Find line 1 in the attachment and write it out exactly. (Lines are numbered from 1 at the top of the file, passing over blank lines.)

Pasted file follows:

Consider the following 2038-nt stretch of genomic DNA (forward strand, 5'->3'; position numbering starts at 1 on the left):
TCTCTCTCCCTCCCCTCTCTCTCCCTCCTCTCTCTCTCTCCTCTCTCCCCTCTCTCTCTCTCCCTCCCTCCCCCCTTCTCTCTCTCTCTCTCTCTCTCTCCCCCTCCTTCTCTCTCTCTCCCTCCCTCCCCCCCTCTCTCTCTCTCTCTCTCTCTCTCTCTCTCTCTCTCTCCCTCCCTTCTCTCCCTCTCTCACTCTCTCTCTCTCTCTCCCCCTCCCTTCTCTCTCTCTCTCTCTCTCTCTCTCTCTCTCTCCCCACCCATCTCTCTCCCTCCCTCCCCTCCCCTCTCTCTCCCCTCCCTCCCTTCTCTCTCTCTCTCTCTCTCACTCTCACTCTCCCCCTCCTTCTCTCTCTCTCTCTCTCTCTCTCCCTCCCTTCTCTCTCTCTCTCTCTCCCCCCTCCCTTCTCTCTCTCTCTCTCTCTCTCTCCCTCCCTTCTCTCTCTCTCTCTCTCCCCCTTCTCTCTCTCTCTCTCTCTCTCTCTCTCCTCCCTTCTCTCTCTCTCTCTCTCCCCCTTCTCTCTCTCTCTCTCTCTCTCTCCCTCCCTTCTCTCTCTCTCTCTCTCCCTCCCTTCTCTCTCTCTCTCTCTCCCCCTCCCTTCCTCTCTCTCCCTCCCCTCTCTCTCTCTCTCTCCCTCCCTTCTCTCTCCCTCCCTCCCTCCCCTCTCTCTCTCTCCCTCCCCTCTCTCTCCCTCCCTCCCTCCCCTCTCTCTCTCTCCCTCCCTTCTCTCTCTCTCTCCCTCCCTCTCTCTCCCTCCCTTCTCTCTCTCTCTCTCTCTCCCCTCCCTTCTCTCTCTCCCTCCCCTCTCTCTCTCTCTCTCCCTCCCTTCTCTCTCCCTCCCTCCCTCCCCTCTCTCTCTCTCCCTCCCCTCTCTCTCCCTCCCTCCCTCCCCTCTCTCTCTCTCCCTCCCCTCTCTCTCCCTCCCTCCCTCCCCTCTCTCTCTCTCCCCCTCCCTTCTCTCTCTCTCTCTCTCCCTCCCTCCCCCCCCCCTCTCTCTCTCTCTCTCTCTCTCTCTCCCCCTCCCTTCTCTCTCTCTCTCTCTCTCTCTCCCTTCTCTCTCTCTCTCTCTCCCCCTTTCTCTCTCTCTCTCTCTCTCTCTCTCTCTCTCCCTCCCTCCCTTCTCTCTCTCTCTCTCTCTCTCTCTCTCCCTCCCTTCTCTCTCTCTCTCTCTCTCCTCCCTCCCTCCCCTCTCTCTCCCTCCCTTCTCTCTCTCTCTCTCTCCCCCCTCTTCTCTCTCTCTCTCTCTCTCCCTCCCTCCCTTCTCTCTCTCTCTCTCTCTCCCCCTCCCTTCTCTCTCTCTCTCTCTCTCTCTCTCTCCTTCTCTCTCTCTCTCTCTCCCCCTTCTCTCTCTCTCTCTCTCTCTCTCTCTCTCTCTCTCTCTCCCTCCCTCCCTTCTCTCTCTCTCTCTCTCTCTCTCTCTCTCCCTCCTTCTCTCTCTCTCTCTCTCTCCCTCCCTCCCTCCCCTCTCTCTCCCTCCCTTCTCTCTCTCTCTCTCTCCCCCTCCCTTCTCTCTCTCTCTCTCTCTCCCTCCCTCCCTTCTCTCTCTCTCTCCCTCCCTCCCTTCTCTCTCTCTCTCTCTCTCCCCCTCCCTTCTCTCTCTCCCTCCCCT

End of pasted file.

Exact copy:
Consider the following 2038-nt stretch of genomic DNA (forward strand, 5'->3'; position numbering starts at 1 on the left):